In 1686 Songgotu was made a chamberlain of the Imperial Bodyguard and two years later was appointed head of a commission to negotiate with the Russians about the border conflicts in Manchuria. The Russians had for decades been encroaching in Manchuria (see under Bahai, Minggadari and Šarhûda) and hostilities on a considerable scale had taken place at Albazin (1685, 1686, see under Sabsu). In the summer of 1686, while Albazin was being besieged by Sabsu [q. v.], two Russian emissaries from Moscow arrived in Peking, and their announcement that a Russian Ambassador was on his way east to negotiate a treaty of peace induced Emperor Shêng-tsu to order the siege raised. In 1687 this envoy, Fedor Aleksi︠e︡vīch Golovīn (費要多羅 in Chinese accounts), reached Selenginsk, southeast of Lake Baikal, which was agreed upon as the place of meeting. Early in 1688 Emperor Shêng-tsu appointed Songgotu, T'ung Kuo-kang, Maci [qq. v.] and two other officials as the Chinese representatives. They, with their servants and staff, were escorted by 800 Banner soldiers commanded by Langtan [q. v.] and three officers. Since in those days each soldier was entitled to one servant, and officers more, according to their rank, the escort amounted to upwards of 2,000 men. On the st aff also were the Jesuit Fathers, Jean-François Gerbillon 張誠 (1654–1707) and Thomas Pereira (see under Ho Kuo-tsung), who acted as interpreters. One of the Chinese secretaries was Chang P'êng-ko [q. v.]. The Embassy left Peking on May 30, 1688, taking a northwestern course via Kalgan and Kweihwa. Three days after leaving the latter place (June 20) the expedition was divided, for convenience of water and forage, into three sections. On July 5, the eighth day of their journey in Outer Mongolia, Songgotu and the men of the eastern section met whole families of Mongols with herds of cattle moving southward, and from them he learned that the Mongols had just been defeated by Galdan [q. v.] and that the latter was pushing eastward, pillaging and killing. After another day of marching, Songgotu decided to turn back and wait at an oasis for the return of the men in the two other contingents who had penetrated further into the desert. Rumors that Galdan was approaching caused many soldiers to desert. A few days later the other contingents returned and the expedition halted in a state of indecision. On July 22, much to Songgotu's relief, two imperial couriers came from Peking with the message that in view of the war between the Mongols and the Eleuths, the conference should be postponed, that the expedition should return to Peking, and that a message should be sent to the Russian envoy at Selenginsk explaining the situation.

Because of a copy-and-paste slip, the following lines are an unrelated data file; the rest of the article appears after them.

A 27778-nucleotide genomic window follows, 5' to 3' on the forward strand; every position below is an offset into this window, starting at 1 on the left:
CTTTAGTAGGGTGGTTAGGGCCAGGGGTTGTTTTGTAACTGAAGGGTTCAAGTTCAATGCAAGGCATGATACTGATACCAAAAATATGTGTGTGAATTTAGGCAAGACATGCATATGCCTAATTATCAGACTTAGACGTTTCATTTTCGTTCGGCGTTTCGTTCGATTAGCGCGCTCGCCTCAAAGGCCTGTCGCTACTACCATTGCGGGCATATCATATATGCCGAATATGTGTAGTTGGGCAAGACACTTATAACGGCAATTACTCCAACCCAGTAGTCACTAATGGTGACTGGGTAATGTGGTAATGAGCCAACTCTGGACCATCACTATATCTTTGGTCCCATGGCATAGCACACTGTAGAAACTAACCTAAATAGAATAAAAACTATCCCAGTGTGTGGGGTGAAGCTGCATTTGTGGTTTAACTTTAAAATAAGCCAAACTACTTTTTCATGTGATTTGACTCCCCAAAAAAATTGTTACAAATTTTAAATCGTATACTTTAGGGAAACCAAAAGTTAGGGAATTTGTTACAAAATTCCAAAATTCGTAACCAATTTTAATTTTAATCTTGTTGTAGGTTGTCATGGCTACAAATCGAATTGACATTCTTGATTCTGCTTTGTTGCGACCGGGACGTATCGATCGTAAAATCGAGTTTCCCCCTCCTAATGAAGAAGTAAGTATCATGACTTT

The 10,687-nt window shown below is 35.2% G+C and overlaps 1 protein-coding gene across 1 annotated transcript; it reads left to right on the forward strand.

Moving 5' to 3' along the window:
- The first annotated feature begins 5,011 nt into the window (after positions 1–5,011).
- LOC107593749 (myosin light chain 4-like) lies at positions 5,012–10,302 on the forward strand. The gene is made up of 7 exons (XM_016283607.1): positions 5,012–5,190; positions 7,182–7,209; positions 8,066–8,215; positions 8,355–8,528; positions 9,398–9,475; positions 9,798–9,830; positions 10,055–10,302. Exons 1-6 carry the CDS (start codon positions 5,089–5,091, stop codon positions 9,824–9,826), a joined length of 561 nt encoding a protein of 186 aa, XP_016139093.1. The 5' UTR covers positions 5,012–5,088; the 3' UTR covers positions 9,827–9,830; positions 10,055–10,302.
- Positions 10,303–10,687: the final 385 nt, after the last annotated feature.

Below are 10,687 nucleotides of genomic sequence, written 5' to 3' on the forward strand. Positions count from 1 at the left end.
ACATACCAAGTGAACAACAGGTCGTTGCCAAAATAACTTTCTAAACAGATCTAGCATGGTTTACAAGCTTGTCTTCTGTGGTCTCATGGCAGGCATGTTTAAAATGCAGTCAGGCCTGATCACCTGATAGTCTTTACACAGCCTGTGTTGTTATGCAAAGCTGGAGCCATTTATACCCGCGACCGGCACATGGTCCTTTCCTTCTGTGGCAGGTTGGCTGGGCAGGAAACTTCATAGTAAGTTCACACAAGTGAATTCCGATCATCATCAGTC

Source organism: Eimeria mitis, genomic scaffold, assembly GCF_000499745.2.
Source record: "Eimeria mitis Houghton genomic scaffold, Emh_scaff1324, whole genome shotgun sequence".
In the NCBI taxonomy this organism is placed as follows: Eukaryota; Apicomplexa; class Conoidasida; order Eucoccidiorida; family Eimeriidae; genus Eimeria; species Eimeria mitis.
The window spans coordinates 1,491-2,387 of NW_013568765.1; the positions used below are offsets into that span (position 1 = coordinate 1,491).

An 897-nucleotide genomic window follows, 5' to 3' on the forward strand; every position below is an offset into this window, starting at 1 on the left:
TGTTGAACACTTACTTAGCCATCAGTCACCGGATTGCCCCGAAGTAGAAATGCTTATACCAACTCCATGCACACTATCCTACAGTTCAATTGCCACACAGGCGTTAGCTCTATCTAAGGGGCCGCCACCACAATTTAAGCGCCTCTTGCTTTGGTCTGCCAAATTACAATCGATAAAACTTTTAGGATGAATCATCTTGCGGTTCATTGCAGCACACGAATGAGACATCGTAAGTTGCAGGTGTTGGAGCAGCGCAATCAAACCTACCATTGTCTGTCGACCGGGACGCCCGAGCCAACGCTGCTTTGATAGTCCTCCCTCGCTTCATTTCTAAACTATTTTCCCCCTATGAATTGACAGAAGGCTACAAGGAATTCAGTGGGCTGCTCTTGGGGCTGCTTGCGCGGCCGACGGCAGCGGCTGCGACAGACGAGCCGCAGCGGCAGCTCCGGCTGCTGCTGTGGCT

Three contemporary accounts of the embassy have come down to us: Voyages en Tartarie, by Gerbillon (in du Halde, vol. IV, p. 103); Fêng-shih Ê-lo-ssŭ hsing-ch'êng lu, by Chang P'êng-ko; and 出塞記略 Ch'u-Sai chi-lüeh, by Ch'ien Liang-tsê 錢良擇 (玉友, 木庵) who accompanied Songgotu as a private secretary. According to Ch'ien's account this fruitless expedition cost the lives of more than 900 men, 1,000 camels, and 37,000 horses, and drained the treasury of some 2,500,000 taels silver.
In 1689 the Russian envoy urged a speedy settlement of the boundary dispute. Emperor Shêng-tsu named Nerchinsk as the place of meeting and reappointed Songgotu and T'ung Kuo-kang as chief envoys, with Gerbillon and Pereira as interpreters, and Langtan in charge of the escort which was even larger than in the preceding year. In his final instructions to Songgotu the Emperor intimated that, if necessary, Russia might be permitted to retain Nerchinsk as a trading post—a conciliatory attitude probably motivated by the hope of preventing Russia from giving aid to Galdan. The party left Peking on June 13, 1689, proceeded north through Outer Mongolia, and arrived on the bank of the Shilka River, opposite Nerchinsk, on July 31. Accompanying them on the river were boats laden with Manchu and Chinese troops and provisions which had been brought from Aigun by Sabsu, then military governor of Heilungkiang. The latter had been instructed to bring 1,500 men, but the actual number, counting servants, must have been twice that many—a display of force that astonished the Russian governor at Nerchinsk. Golovin arrived on August 18 (August 8 in the Russian calendar) and negotiations began four days later.